It is probably also correct to say that once the customers of credit institutions achieve success in their respective businesses, they become “marketable” and often move on to become customers of the commercial banks. Unfair as this may sound, this is what competition is about. However, I have also heard that great personal customer service is also key to the credit institutions maintaining their customers.
On the other side of the balance sheet, licensed credit institutions have also brought in much needed competition into the money markets by offering term deposits at very competitive rates. This has benefited small and large investors alike, and has broadened the investment opportunities for the people of Fiji.
These institutions have certainly played an important role in deepening the Fijian financial system, and they will continue to do so. We are grateful for their services and appreciate their confidence in our economy.
Recent Developments in the Financial Sector
Ladies and gentlemen before I close, please allow me to make some brief comments on two developments relevant to the Fijian financial sector.
Firstly, with the growth in demand for credit over the years, we have also observed the growth of lending activities emerging from the shadows of our supervised financial system; what has been termed internationally as “shadow banking.” Being unregulated, such shadow activities could pose a significant risk to financial stability if they are not closely monitored.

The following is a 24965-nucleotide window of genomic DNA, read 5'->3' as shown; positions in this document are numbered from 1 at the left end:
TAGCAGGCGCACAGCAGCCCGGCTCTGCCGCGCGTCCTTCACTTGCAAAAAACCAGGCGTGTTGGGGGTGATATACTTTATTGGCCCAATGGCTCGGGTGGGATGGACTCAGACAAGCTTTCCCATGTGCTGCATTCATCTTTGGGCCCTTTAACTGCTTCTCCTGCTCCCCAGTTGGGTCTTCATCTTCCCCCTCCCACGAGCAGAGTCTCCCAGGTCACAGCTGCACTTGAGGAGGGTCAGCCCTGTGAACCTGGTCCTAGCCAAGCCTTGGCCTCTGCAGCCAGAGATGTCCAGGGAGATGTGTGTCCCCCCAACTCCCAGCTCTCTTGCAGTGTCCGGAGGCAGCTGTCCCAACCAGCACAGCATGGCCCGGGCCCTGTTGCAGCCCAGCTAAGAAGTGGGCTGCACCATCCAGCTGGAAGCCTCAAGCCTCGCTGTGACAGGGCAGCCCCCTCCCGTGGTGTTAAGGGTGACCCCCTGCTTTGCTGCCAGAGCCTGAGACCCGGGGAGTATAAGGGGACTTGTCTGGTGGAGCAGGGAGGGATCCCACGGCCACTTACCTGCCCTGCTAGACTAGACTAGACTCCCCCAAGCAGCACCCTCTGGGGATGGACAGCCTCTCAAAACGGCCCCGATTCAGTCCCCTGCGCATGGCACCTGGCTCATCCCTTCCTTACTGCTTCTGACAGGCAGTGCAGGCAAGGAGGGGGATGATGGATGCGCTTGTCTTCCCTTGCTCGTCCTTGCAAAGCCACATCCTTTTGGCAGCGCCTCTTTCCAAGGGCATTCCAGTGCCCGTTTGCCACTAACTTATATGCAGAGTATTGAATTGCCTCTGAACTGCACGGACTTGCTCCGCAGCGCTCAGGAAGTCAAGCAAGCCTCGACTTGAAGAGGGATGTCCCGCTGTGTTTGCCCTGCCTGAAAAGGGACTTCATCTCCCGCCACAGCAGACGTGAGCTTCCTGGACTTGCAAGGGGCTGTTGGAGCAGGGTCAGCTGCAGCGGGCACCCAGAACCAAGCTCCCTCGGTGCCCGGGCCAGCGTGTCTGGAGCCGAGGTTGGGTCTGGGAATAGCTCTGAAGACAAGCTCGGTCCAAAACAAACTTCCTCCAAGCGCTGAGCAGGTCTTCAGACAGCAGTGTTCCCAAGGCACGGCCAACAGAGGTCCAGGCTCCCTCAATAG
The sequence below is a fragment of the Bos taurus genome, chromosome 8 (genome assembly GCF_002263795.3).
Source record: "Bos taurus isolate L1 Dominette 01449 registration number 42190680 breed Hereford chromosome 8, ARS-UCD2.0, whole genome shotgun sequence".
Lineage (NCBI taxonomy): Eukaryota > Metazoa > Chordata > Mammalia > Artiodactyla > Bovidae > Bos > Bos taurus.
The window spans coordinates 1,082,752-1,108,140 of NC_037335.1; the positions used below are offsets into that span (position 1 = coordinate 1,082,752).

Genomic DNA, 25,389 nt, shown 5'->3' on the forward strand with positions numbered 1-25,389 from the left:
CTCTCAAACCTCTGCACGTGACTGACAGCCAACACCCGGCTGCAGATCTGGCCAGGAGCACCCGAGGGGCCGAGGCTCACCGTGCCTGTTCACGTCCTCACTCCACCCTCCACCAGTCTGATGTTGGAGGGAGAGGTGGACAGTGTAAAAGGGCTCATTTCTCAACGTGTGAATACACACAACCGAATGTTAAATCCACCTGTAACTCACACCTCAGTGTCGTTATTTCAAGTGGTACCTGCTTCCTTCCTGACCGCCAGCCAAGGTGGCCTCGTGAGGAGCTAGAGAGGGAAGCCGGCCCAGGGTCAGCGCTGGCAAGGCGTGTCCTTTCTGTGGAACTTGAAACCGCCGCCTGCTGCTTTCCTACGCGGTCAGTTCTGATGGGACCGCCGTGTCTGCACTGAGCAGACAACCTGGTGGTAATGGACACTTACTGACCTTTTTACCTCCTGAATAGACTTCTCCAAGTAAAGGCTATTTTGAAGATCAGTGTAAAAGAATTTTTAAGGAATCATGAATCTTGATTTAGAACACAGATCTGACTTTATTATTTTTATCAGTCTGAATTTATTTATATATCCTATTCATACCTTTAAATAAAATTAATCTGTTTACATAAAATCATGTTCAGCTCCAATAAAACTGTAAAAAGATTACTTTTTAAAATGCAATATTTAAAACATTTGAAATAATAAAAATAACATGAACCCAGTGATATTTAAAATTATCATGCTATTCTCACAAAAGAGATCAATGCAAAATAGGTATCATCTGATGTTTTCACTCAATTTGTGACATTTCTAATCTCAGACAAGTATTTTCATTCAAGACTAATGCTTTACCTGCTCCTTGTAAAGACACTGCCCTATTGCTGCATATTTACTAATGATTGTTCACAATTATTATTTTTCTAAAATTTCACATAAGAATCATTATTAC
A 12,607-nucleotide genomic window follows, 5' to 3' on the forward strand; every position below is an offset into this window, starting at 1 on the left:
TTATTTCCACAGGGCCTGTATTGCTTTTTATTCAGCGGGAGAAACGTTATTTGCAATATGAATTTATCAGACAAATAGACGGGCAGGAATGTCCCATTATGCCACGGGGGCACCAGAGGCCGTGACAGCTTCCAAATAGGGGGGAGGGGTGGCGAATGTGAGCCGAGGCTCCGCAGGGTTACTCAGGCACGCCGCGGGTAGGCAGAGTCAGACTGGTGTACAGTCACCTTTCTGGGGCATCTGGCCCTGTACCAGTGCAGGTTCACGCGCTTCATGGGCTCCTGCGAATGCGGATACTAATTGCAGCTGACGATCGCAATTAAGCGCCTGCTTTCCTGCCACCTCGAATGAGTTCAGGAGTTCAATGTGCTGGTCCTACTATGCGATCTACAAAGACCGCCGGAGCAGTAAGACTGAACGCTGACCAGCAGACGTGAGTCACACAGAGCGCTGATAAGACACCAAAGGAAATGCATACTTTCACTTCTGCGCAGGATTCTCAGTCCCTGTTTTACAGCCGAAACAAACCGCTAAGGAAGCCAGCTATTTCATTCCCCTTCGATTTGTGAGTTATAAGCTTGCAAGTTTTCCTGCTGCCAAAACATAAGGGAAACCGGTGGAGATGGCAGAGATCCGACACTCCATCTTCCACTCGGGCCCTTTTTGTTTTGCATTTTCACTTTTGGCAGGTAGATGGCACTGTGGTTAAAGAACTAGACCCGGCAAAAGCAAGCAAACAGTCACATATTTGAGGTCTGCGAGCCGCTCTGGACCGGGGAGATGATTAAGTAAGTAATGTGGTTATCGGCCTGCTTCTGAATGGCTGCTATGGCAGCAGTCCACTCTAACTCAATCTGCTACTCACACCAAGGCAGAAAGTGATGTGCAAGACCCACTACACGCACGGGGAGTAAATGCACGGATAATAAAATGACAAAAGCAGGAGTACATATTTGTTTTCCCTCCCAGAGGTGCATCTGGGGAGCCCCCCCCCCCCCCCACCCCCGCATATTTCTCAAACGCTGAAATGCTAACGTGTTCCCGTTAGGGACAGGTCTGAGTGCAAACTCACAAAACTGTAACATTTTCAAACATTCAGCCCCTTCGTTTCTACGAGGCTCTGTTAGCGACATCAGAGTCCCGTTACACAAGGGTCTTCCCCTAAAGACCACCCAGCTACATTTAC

We understand that there is always a perceived, though incorrect, view out there that all lending institutions are supervised by the Reserve Bank of Fiji. Indeed, we recently experienced this with the disclosure made by one newly established finance company, not licensed by the Reserve Bank, which had made a statement in one of its advertisements that it was a regulated entity. Needless to say our Supervision team was quickly on to them.
We acknowledge that to be known as a supervised institution brings with it the needed sense of confidence by the public, but it also comes with a significant set of responsibilities and accountabilities.
So it is important for the general public to ensure that they have a good understanding of the financial institutions with whom they are dealing. Any institution that solicits and accepts deposits from the public must be licensed under the Banking Act and must maintain its responsibilities as required under the relevant legislations.
On my second point, you may also be aware of the current review being undertaken of the Fiji Consumer Credit Act 1999, which is of course relevant to CCFL and other licensed credit institutions as well as the banks. I urge all our regulated institutions to take the time to fully understand the proposed requirements and accordingly submit their views to the relevant Government ministry.
In closing, I thank Peter for the kind invite to say a few words this evening and wish to again sincerely congratulate CCFL for the milestone years of service achieved, and more importantly for serving the Fijian people over the last 25 years.
I wish the CCFL Board, management and staff the very best for the future, and look forward to more years of great service to the people of Fiji.